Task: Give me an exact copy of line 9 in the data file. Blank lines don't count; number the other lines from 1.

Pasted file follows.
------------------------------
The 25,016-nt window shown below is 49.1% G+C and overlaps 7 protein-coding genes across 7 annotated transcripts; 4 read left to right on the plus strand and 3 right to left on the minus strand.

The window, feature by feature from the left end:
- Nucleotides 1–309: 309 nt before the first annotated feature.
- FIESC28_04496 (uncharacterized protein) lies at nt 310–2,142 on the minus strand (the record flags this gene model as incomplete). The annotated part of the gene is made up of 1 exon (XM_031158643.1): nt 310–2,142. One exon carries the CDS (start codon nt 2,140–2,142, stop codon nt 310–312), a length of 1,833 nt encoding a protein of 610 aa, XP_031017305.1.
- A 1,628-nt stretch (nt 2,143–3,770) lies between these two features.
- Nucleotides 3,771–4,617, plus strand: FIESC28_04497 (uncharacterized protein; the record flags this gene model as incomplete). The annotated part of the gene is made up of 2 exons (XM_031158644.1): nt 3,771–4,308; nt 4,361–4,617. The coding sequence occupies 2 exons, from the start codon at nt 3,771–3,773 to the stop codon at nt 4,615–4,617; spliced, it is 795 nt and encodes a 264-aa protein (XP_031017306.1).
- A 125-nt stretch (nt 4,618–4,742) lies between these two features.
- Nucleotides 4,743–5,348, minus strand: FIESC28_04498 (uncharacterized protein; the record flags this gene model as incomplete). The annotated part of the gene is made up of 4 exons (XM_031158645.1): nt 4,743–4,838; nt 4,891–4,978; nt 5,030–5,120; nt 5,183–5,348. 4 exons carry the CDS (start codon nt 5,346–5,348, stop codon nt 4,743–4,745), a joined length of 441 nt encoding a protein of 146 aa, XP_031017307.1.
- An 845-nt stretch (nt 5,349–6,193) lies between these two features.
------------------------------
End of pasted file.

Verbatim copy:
- An 845-nt stretch (nt 5,349–6,193) lies between these two features.